Keeping these points and issues at the background, it would become a worthwhile exercise to look at the contribution of National Law Schools to the Bar and how significant has the same been. Indeed, 17 years since law schools were established, a cursory glance at graduating batches reveals without doubt a trend wherein the majority of students, opt for a career with corporate law firms and only a few (fair to say even a handful) actually take up litigation and choose to practice advocacy.

Thus, the present paper shall try and analyze the reasons for the low level of influx from well-educated youngsters in to litigation - especially from the National Law Schools, the reasons why the same persists in the context of juniorship and lastly, what steps should be taken to encourage bright youngsters from joining litigation.

Seminar Summary > Entry Barriers to the Profession of Litigation

Research Foundation for Governance: in India (RFGI), an Ahmedabad based think-tank, organized a seminar on “Entry Barriers to the Profession of Litigation” to discuss how best to attract young bright Indian minds to the bar at GLS Auditorium in Ahmedabad on July 5, 2009.

Litigation Seminar
(Image: Dr. Madhava Menon and Hon. Chief Justice Radhakrishnan)

The event was graced by chief guests Honorable Chief Justice of the Gujarat High Court, Mr. Justice Radhakrishnan and the founder of National Law School Bangalore and National Judicial Academy, Dr. Madhava Menon. The seminar included a presentation by RFGI on their survey, speeches by the chief guests, and a panel discussion with the chief guests along with Mr. Devang Nanavati – Advocate, Gujarat High Court, Mr. Sachin Malhan - Founder of Law School Tutorials, Mr. Vyapak Desai – Head of Cross Border Litigation, Nishith Desai Associates (Mumbai) and Mr. Rajshekhar Rao – Advocate, Supreme Court of India.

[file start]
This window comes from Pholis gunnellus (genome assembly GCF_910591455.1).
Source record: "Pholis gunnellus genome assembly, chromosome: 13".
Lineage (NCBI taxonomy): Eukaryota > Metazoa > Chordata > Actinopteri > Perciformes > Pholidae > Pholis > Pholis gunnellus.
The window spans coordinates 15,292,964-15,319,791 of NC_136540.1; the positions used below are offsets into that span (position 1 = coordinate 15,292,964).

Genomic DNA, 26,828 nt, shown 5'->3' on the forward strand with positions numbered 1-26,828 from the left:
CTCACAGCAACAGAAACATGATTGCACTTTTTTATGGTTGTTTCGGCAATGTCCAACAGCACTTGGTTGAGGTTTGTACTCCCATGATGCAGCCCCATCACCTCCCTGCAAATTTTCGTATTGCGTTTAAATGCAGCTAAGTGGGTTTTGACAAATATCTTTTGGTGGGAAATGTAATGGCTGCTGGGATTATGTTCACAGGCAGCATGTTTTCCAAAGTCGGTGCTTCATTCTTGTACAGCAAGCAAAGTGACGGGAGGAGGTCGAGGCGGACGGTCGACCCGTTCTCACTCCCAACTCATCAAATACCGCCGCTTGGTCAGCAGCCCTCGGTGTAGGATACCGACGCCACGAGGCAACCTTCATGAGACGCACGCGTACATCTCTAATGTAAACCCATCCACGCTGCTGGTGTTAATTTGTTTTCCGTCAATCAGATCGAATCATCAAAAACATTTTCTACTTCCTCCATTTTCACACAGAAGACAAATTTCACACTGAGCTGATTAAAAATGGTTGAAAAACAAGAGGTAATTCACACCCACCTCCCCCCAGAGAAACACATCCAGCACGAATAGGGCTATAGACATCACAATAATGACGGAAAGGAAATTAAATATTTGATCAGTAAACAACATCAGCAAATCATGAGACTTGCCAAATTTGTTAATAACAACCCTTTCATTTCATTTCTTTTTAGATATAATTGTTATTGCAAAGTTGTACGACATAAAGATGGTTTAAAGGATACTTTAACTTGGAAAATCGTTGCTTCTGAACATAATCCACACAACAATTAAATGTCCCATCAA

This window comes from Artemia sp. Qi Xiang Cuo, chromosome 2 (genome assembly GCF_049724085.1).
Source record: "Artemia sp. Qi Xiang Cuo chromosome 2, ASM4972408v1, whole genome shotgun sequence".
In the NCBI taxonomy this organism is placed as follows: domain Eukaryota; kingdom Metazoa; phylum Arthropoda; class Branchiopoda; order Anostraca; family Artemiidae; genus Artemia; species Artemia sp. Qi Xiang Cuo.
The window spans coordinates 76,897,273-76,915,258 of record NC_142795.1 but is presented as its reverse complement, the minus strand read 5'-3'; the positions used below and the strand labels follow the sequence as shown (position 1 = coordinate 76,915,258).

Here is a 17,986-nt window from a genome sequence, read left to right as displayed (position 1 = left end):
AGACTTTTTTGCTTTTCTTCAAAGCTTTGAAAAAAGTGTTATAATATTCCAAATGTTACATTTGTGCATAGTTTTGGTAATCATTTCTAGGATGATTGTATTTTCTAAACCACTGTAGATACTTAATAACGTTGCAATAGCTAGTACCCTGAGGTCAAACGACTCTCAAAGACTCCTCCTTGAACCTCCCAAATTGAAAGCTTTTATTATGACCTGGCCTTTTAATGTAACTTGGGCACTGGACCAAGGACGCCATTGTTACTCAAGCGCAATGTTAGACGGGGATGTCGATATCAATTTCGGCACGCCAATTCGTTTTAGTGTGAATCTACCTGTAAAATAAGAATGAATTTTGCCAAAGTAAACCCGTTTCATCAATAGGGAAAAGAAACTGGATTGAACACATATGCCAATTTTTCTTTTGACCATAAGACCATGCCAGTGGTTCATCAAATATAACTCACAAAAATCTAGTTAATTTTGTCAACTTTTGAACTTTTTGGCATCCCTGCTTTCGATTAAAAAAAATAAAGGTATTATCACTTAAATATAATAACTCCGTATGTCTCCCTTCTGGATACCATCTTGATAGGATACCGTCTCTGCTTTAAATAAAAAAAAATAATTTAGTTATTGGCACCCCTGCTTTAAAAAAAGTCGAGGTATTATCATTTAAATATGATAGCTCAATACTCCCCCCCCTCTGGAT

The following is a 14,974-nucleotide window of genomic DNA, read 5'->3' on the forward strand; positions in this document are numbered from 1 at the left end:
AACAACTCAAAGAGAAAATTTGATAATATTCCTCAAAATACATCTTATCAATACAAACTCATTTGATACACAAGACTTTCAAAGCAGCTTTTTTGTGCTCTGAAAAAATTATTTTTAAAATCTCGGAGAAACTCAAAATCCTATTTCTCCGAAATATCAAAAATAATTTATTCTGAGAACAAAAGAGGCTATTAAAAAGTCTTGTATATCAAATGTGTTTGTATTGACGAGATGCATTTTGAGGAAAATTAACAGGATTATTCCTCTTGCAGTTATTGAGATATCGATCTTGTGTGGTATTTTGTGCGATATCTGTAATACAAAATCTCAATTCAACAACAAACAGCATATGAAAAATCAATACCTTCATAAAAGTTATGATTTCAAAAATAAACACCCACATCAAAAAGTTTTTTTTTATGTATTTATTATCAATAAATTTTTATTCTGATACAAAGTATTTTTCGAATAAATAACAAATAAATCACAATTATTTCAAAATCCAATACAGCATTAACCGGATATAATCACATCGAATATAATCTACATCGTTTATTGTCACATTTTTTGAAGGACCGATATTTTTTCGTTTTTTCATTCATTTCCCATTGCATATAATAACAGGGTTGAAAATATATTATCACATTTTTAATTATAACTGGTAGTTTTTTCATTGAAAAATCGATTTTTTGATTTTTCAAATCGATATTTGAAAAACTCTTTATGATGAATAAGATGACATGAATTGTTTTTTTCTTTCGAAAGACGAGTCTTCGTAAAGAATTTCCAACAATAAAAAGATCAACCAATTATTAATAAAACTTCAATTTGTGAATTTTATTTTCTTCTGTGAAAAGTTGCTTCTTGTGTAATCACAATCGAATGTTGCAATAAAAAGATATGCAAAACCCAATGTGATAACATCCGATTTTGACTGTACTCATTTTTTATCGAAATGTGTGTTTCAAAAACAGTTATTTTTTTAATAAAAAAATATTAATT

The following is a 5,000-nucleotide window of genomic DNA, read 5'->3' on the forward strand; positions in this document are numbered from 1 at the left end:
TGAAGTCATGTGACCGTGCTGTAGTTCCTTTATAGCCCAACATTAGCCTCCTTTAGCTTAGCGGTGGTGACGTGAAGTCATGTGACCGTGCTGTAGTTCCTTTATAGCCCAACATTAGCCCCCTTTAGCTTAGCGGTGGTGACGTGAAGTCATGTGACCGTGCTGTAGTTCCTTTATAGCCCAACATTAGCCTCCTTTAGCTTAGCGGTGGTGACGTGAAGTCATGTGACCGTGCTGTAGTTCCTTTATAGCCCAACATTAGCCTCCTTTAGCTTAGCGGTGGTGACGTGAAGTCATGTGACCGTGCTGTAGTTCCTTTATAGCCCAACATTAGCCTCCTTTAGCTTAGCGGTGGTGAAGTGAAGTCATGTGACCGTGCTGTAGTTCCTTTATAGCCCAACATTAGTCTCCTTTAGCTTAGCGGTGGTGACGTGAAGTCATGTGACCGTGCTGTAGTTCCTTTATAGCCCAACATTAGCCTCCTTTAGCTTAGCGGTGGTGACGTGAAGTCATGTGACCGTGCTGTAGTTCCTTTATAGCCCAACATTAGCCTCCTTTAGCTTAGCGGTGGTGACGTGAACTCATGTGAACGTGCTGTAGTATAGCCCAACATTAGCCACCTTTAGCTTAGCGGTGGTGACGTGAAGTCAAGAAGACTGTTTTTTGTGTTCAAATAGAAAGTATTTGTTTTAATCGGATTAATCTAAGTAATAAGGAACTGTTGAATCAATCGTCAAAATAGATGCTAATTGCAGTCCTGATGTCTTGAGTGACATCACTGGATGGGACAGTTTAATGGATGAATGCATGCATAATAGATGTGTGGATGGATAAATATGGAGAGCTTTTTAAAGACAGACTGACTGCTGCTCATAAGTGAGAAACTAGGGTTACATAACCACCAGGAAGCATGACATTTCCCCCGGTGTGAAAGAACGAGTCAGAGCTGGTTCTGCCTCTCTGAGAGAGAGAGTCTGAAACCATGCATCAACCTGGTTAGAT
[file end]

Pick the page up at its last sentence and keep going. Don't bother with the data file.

The event began with welcome address by the Founder Director of RFGI, Ms. Kanan Dhru, who gave a brief introduction to the Foundation and to the topic. In her address, Kanan spoke about how the organization aims to spread awareness and encourage young legal minds to join litigation by recommending changes in the existing system to ensure that the profession becomes a desirable one rather then a last choice. This was followed by a presentation by RFGI team members on the results of their survey suggesting that entry barriers do exist to the profession of litigation. The organization surveyed over 250 juniors, seniors, law students, and judges and found that while 58% of those surveyed found the practice of juniorship helpful, nearly half the juniors did not receive any compensation for their work. 74% of those surveyed did not think that bright youngsters in India end up joining litigation. Other key findings included that 92% of those surveyed believed a family background in the profession was helpful and 48% of those surveyed believed that the practice of juniorship should be institutionalized in some way. The presentation also compared the salaries of young litigators in India to those in the US and UK and found that while there is a great discrepancy between the income of young litigators and young corporate attorneys in India, no such discrepancy exists in the UK or US.

Litigation Seminar